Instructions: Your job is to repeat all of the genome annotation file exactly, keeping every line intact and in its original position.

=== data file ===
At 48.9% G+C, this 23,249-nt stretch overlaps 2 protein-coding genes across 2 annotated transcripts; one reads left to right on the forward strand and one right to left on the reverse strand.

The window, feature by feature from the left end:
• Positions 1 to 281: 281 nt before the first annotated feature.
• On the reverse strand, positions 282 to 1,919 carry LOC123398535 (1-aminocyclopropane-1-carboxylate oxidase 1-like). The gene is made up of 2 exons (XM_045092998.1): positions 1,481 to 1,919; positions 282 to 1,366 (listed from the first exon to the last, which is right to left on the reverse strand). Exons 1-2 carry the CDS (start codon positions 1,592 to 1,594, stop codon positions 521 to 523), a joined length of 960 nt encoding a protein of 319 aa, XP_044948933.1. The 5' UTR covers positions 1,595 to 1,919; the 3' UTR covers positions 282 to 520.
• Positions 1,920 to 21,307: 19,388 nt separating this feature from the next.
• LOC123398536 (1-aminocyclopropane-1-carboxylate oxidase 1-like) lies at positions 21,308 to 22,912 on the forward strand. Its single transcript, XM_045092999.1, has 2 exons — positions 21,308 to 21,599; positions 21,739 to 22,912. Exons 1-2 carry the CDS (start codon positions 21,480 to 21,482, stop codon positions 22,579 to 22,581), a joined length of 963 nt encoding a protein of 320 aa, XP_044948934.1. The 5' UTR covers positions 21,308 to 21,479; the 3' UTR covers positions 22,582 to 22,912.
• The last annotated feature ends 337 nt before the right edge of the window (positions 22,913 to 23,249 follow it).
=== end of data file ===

At 48.9% G+C, this 23,249-nt stretch overlaps 2 protein-coding genes across 2 annotated transcripts; one reads left to right on the forward strand and one right to left on the reverse strand.

The window, feature by feature from the left end:
• Positions 1 to 281: 281 nt before the first annotated feature.
• On the reverse strand, positions 282 to 1,919 carry LOC123398535 (1-aminocyclopropane-1-carboxylate oxidase 1-like). The gene is made up of 2 exons (XM_045092998.1): positions 1,481 to 1,919; positions 282 to 1,366 (listed from the first exon to the last, which is right to left on the reverse strand). Exons 1-2 carry the CDS (start codon positions 1,592 to 1,594, stop codon positions 521 to 523), a joined length of 960 nt encoding a protein of 319 aa, XP_044948933.1. The 5' UTR covers positions 1,595 to 1,919; the 3' UTR covers positions 282 to 520.
• Positions 1,920 to 21,307: 19,388 nt separating this feature from the next.
• LOC123398536 (1-aminocyclopropane-1-carboxylate oxidase 1-like) lies at positions 21,308 to 22,912 on the forward strand. Its single transcript, XM_045092999.1, has 2 exons — positions 21,308 to 21,599; positions 21,739 to 22,912. Exons 1-2 carry the CDS (start codon positions 21,480 to 21,482, stop codon positions 22,579 to 22,581), a joined length of 963 nt encoding a protein of 320 aa, XP_044948934.1. The 5' UTR covers positions 21,308 to 21,479; the 3' UTR covers positions 22,582 to 22,912.
• The last annotated feature ends 337 nt before the right edge of the window (positions 22,913 to 23,249 follow it).